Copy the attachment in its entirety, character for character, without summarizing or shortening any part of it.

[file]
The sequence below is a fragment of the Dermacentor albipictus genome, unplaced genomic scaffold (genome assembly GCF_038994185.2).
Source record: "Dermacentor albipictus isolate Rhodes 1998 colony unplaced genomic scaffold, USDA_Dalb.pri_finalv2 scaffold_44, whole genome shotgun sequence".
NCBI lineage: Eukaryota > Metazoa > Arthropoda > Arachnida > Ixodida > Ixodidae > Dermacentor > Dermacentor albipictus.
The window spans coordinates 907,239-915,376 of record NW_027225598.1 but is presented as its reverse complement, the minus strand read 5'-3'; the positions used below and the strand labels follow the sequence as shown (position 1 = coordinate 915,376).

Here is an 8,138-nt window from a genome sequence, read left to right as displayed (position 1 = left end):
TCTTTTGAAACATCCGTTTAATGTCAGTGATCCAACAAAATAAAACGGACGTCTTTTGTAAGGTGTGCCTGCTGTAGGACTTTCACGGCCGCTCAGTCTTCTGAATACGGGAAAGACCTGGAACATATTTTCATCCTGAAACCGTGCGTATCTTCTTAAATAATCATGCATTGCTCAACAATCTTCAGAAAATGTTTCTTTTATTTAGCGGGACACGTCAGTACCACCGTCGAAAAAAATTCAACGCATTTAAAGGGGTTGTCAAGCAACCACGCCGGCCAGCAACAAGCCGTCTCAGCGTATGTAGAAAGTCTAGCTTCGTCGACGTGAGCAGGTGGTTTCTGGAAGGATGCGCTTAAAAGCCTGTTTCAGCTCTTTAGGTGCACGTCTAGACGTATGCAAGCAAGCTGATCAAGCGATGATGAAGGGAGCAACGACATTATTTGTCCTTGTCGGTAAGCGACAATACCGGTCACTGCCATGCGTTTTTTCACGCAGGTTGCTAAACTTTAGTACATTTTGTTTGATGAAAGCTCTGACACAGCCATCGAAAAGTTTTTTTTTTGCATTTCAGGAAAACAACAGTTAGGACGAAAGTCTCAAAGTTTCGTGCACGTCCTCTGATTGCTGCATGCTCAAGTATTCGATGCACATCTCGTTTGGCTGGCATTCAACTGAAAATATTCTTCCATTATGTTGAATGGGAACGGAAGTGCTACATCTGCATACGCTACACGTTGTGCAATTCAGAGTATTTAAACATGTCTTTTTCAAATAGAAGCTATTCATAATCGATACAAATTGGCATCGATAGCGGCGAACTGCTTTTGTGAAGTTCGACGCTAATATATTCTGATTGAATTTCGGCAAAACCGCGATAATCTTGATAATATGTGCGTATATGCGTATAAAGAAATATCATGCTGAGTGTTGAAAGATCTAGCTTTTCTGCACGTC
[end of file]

The sequence below is a fragment of the Dermacentor albipictus genome, unplaced genomic scaffold (genome assembly GCF_038994185.2).
Source record: "Dermacentor albipictus isolate Rhodes 1998 colony unplaced genomic scaffold, USDA_Dalb.pri_finalv2 scaffold_44, whole genome shotgun sequence".
NCBI lineage: Eukaryota > Metazoa > Arthropoda > Arachnida > Ixodida > Ixodidae > Dermacentor > Dermacentor albipictus.
The window spans coordinates 907,239-915,376 of record NW_027225598.1 but is presented as its reverse complement, the minus strand read 5'-3'; the positions used below and the strand labels follow the sequence as shown (position 1 = coordinate 915,376).

Here is an 8,138-nt window from a genome sequence, read left to right as displayed (position 1 = left end):
TCTTTTGAAACATCCGTTTAATGTCAGTGATCCAACAAAATAAAACGGACGTCTTTTGTAAGGTGTGCCTGCTGTAGGACTTTCACGGCCGCTCAGTCTTCTGAATACGGGAAAGACCTGGAACATATTTTCATCCTGAAACCGTGCGTATCTTCTTAAATAATCATGCATTGCTCAACAATCTTCAGAAAATGTTTCTTTTATTTAGCGGGACACGTCAGTACCACCGTCGAAAAAAATTCAACGCATTTAAAGGGGTTGTCAAGCAACCACGCCGGCCAGCAACAAGCCGTCTCAGCGTATGTAGAAAGTCTAGCTTCGTCGACGTGAGCAGGTGGTTTCTGGAAGGATGCGCTTAAAAGCCTGTTTCAGCTCTTTAGGTGCACGTCTAGACGTATGCAAGCAAGCTGATCAAGCGATGATGAAGGGAGCAACGACATTATTTGTCCTTGTCGGTAAGCGACAATACCGGTCACTGCCATGCGTTTTTTCACGCAGGTTGCTAAACTTTAGTACATTTTGTTTGATGAAAGCTCTGACACAGCCATCGAAAAGTTTTTTTTTTGCATTTCAGGAAAACAACAGTTAGGACGAAAGTCTCAAAGTTTCGTGCACGTCCTCTGATTGCTGCATGCTCAAGTATTCGATGCACATCTCGTTTGGCTGGCATTCAACTGAAAATATTCTTCCATTATGTTGAATGGGAACGGAAGTGCTACATCTGCATACGCTACACGTTGTGCAATTCAGAGTATTTAAACATGTCTTTTTCAAATAGAAGCTATTCATAATCGATACAAATTGGCATCGATAGCGGCGAACTGCTTTTGTGAAGTTCGACGCTAATATATTCTGATTGAATTTCGGCAAAACCGCGATAATCTTGATAATATGTGCGTATATGCGTATAAAGAAATATCATGCTGAGTGTTGAAAGATCTAGCTTTTCTGCACGTC